Umbria; my idea of heaven. Saffron, Truffles and Sagrantino.

Umbria; my idea of heaven. Saffron, Truffles and Sagrantino.

Umbria; my idea of heaven. Saffron, Truffles and Sagrantino.

Umbria a region in Italy, is my idea of heaven with its exquisite offerings of Saffron, Truffles and Sagrantino wine. I have been fortunate to visit Umbria. I went because of my love of Sagrantino and wanted to learn more. My first winemaking experience with the variety was in 2013 and it was instantaneous love. Not like my love of dry red Pinot Noir which took many years to evolve from disdain to admiration, this love was love at first making. Coincidentally the fruit that I was working with was planted in 2010 by my incredibly talented and prescient viticulturist partner. What fascinates me about Sagrantino is the delightful disconnect between its aromatic elegance and its powerful, forceful, tannic palate. The nose is all pretty and perfumed giving no indication of the tannic, drying, savoury palate that is to come. It feels like the variety fluidly shifts between masculine and feminine, expressing itself in diverse ways in the same wine.

The art of making Sagrantino wine revolves around managing tannin extraction and expression. It is a high tannin grape variety boasting some of the highest polyphenol levels among red wines, some claim the highest. In Umbria, they achieve this by maturing the wine for extended periods, often releasing Sagrantino only after 5 years of maturation. I review two Australian examples here; the 2020 Fierce III from Lou Miranda Estate and 2018 Studium from Sons of Eden. Both are new vintage releases. The Sons of Eden going the traditional route and releasing after 5 years the Mirandas being brave and releasing after 3. I did try and source a 2020 from Sons of Eden but so little was made because of the severely restricted yields in the Barossa, which includes Eden Valley in 2020, that they won’t be releasing one. Giddy up, strap yourself in, hold on tight. Bring on the 2020 from Fierce III. A hugely tannic variety in a yield restricted vintage. This is going to be good.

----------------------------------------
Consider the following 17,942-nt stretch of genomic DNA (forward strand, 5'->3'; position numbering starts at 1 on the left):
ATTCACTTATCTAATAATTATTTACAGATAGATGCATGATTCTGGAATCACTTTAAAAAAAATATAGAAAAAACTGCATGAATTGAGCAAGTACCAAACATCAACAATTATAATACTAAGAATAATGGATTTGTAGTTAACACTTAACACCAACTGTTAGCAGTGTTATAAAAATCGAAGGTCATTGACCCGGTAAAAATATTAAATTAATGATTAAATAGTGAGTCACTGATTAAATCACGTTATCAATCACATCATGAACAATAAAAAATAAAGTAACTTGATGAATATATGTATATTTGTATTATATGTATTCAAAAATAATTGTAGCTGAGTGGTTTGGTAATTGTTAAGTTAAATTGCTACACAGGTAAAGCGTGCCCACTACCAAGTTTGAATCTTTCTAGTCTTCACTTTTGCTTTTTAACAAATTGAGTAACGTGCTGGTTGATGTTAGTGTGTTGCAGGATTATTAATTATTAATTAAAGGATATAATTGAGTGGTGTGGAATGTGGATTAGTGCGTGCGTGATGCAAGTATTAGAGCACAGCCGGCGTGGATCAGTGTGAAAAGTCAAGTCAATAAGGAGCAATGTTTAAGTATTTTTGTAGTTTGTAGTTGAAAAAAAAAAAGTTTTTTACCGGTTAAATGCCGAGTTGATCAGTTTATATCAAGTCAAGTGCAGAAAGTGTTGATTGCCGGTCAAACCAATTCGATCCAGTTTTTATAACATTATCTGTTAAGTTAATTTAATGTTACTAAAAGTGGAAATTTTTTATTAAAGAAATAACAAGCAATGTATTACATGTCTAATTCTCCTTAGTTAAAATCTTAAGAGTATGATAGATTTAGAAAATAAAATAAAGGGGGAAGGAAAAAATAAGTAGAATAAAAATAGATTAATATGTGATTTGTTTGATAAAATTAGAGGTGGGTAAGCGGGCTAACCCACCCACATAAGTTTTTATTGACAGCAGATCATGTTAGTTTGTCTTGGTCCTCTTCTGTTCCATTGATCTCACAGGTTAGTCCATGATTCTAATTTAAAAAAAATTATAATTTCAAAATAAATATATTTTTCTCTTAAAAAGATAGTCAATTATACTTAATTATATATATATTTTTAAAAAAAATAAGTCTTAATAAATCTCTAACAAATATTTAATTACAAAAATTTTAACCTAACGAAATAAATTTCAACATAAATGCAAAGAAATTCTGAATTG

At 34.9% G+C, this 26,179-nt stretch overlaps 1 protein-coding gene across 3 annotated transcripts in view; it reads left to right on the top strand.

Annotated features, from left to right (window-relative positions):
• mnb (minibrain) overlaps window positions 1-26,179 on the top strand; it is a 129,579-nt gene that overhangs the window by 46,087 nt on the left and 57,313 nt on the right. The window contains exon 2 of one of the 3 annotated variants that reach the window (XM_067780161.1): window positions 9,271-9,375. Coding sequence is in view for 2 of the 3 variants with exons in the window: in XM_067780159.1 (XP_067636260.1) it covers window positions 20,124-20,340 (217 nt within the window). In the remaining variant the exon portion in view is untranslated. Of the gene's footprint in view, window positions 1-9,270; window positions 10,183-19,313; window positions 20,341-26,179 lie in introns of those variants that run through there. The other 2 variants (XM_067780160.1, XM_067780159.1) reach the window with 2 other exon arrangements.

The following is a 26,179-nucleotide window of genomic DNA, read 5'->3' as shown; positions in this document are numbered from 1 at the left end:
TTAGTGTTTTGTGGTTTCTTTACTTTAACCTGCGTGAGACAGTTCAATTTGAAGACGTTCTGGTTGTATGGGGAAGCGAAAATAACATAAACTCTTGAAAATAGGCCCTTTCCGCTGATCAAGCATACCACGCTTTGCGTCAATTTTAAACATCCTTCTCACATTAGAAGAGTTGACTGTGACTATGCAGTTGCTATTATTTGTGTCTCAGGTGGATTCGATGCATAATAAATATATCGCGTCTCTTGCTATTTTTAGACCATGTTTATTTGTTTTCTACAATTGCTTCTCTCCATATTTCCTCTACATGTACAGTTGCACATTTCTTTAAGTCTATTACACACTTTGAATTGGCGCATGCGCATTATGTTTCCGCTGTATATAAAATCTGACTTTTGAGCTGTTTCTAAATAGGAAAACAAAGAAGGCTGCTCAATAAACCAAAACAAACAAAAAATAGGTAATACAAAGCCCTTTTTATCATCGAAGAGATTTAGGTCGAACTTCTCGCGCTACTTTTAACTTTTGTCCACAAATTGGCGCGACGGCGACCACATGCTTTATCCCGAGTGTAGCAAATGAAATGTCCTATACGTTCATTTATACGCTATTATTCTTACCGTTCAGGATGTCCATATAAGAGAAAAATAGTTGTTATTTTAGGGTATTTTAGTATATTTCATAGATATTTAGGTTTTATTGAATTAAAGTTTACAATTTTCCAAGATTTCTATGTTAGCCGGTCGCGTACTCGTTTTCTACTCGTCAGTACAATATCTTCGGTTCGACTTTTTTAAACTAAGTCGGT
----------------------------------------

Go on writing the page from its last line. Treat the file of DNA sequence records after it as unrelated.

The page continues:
2020 Fierce III Sagrantino

The Fierce III presents an inky impenetrable dark red brown colour accompanied by aromas of violets, glacéed cherries, potpourri displaying it’s pretty and perfumed nature. On the palate, it is dense and chewy with bold, rugged, and sinewy tannins that kick in almost immediately. The tannins are not unpleasant but pronounced and assertive. Fierce III has used American oak barrels to tame the natural abundant tannins not only through maturation, having been in oak for 3 years prior to release. In addition the American oak adds a perceived sweetness that coats the tannins making them more powdery than grippy. The result is an assertive, addictive experience reminiscent of fine Dutch dark chocolate.

2018 Studium Sagrantino.

Mushrooms and dare I say truffles. The Studium is more earth and moss, reminiscent of walking through a damp forest. It’s not as exuberantly floral and pretty as the Fierce III but more considered. It is highly fragrant and there is no suggestion of aromatics from oak only from the fruit. The tannins are less chewy, more taut, abundant yet coiled and unfolding in waves across the palate. The acidity is apparent giving the Studium a liveliness and brightness that flirts with the tannin.

Sagrantino is a rarity in Italy, only really found in the Umbria region let alone in Australia, making it a treasure to seek out. The Fierce III Sagrantino is from Lou Miranda Estate's vineyard in Barossa Valley, planted in 2009, making it the second planting of Sagrantino in Australia. On the other hand, the Studium originates from the higher altitudes of Eden Valley. "Studium," meaning study, zeal, and dedication in Latin, perfectly reflects my fascination with this captivating variety. I hope you, too, become a student of Sagrantino, discovering its charm and power. If you are looking to try the Italian styles look for Montefalco Sagrantino this is 100% Sagrantino. Be careful to distinguish between secco (dry) and passito (sweet). If you are easing into Sagrantino try Montefalco Rosso which is a blend predominately of Sangiovese with Sagrantino. The polyphenols of Sagrantino have been described as floss for your arteries but be prepared for your palate to be assaulted.

Both wines can be purchased online


Lou Miranda Estate 1876 Barossa Valley Way, Rowland Flat

Sons of Eden Artisans of Barossa 24 Vine Vale Road Tanunda




Image credit Saffron. Photo by Benyamin Bohlouli on Unsplash

Declaration of interest. I have a personal relationship with all three fierce women of Lou Miranda Estate. This is an independent review and my honest and genuine impressions of the wines.